Does social media make social activism easy?

Civil rights movement - lunch counterCan social media become an effective tool for influencing mass behavior – for creating or nourishing social activist movements?  Plenty of social media evangelists believe this capability has already been demonstrated –with the rise of the Tea Party movement or in candidate Obama’s presidential campaign. But does information exchange online correlate with behavior change?  Maybe the social bonds we develop online do not lead to actual social activism but only to a more bland form of social networking which we mistake as ‘activism’. So argues Malcolm Gladwell in his recent New Yorker article – Small Change, Why the Revolution Will not be Tweeted.

I discussed exactly this issue previously in a post about an MIT study showing that although  information spreads faster in the high quantity Facebook like social media networks actual behavioral change in these groups comes slower than in smaller, closer, strong tie social networks. 

How do true believers in social media reconcile this contradiction. Well, one way some make it go away is by dumbing down the definition of activism so that easy actions, like signing an online petition are equated with very difficult and high risk actions that are a necessary part of real social activism.

As a case in point, Gladwell compares the Civil Rights movement of the 60’s which required real physical courage and a high level of commitment with our current idea of successful social engagement-our new activism lite, if you will:  “Fifty years after one of the most extraordinary episodes of social upheaval in American history, we seem to have forgotten what activism is.” We confuse retweeting a post by our favorite blogger with driving through Mississippi as a civil rights activist in 1960 and literally risking life and limb.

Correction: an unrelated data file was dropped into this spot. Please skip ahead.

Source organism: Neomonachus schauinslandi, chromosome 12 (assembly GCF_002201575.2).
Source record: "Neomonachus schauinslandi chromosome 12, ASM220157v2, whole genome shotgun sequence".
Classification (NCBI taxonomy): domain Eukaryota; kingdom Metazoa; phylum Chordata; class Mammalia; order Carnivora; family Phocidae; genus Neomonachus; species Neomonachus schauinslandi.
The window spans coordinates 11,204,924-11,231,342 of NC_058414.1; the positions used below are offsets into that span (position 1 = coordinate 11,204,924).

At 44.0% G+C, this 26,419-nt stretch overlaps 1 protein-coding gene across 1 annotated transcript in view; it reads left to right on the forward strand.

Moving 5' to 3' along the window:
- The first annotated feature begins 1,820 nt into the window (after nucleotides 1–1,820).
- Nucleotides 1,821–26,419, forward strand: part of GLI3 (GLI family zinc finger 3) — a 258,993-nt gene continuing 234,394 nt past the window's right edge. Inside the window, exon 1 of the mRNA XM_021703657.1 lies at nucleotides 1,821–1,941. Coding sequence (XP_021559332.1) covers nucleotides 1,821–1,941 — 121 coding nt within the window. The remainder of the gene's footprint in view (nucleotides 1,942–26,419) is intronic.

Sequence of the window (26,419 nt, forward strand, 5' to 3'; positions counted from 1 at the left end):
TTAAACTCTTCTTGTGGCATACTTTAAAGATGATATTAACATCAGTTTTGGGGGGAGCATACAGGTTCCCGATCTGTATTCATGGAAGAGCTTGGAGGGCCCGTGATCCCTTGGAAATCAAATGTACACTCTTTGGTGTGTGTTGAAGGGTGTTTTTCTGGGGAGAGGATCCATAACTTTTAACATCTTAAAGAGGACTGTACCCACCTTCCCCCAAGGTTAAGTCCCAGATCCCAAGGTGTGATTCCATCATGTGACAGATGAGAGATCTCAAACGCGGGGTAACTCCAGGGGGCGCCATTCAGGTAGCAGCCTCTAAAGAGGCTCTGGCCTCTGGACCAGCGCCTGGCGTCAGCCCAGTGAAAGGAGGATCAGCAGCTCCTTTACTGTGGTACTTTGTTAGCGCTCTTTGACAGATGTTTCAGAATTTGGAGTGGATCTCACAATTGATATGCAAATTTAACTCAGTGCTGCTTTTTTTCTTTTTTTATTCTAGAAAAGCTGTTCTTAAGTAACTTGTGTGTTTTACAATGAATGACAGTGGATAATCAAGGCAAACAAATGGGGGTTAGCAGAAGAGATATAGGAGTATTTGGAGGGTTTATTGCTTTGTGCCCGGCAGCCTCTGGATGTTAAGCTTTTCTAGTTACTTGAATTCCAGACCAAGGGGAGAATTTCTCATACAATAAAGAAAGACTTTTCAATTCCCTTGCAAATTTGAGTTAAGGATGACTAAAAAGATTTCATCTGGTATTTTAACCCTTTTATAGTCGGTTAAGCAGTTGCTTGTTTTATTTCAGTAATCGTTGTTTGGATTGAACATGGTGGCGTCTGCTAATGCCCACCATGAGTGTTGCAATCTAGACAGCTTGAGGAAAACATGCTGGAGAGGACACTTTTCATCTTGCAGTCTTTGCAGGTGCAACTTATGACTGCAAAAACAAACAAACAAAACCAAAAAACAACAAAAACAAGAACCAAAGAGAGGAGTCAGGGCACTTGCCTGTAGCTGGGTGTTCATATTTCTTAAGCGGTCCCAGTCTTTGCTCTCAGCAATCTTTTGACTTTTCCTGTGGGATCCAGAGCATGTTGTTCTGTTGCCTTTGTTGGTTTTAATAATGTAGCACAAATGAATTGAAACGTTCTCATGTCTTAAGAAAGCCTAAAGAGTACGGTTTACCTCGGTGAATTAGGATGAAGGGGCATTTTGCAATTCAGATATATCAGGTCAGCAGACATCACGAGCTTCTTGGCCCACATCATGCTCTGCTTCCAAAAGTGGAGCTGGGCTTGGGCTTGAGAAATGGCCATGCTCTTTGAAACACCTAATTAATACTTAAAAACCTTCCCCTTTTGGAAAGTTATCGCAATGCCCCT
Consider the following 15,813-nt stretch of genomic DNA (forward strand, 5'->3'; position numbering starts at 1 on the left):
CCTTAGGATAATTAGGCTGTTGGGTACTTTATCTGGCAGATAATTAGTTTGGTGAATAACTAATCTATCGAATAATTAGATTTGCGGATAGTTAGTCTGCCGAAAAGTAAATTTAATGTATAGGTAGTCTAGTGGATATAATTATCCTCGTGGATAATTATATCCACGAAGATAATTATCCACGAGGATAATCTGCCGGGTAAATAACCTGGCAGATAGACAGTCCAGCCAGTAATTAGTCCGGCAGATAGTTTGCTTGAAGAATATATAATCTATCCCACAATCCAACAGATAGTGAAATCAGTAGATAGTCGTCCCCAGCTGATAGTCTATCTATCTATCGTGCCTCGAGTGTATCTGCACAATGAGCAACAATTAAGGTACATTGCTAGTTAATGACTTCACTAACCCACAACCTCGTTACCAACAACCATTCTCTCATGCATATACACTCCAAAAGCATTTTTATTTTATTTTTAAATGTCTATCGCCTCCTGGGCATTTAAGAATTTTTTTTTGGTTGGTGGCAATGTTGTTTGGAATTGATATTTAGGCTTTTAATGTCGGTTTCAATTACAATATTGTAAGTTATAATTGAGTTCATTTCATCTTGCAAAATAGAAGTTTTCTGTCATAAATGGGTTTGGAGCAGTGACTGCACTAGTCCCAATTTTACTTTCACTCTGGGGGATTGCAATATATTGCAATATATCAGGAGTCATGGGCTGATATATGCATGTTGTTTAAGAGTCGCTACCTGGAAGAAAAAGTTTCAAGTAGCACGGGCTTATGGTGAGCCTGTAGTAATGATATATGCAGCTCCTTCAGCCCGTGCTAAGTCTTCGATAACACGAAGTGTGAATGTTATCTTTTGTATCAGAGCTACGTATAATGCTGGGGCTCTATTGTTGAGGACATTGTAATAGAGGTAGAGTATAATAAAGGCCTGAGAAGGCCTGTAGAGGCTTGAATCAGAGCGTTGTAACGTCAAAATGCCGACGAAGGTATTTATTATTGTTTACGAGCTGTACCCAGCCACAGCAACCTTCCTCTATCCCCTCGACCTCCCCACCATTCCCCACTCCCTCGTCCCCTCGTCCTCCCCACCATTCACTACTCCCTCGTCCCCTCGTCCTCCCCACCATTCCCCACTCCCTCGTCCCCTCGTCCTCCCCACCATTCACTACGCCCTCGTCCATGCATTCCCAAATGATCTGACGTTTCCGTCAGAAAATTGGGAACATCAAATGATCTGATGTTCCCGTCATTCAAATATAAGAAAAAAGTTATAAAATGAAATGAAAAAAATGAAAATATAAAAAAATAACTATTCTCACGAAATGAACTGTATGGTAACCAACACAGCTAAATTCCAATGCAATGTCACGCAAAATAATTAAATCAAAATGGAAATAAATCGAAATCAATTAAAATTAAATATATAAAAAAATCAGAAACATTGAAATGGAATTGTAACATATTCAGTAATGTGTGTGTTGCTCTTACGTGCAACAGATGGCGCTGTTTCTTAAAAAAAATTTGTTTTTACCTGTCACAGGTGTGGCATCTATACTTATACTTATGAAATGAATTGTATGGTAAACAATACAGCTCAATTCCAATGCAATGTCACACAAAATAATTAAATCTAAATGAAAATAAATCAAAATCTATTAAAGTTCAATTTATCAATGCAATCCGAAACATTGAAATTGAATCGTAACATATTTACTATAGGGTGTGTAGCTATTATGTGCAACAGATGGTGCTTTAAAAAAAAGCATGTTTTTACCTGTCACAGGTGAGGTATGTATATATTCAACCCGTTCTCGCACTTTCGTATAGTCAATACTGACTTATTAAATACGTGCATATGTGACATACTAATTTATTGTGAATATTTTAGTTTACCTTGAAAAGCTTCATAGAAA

Gladwell says:

The evangelists of social media don’t understand this distinction; they seem to believe that a Facebook friend is the same as a real friend and that signing up for a donor registry in Silicon Valley today is activism in the same sense as sitting at a segregated lunch counter in Greensboro [North Carolina] in 1960.”

Gladwell goes on to make the point that as far as social activism is concerned we’re stuck with these weak ties and they don’t really lead to action: “weak ties seldom lead to high-risk activism.”

In another recent article about social media and activism  author William Powers acknowledges Gladwell’s point but looks for middle ground:

Twitter and Facebook aren’t going to save the world. But when used alongside other tools of human connectedness -- including some very old ones, like the face-to-face conversations, meetings and protests that drove the civil rights movement -- the new technologies can be extremely useful.

It's easy to fall into either blind evangelism of social media or luddite rejection. No technology has changed everything. As powerful as it is the internet won’t do that either. But it may gradually change the way we develop our real world strong ties.

We need to come back to an obvious truth. To redirect behavior, toward whatever the goal,  is not a networking numbers game, it’s quality not quantity. This has been obscured because of marketers demand for access to the largest possible audience—a la Facebook. As UC Berkeley lecturer Howard Rheingold puts it: “Those who gain the know-how to transform networks into movements might gain the keys to power -- for better or worse -- in coming decades.”

Mainsail through time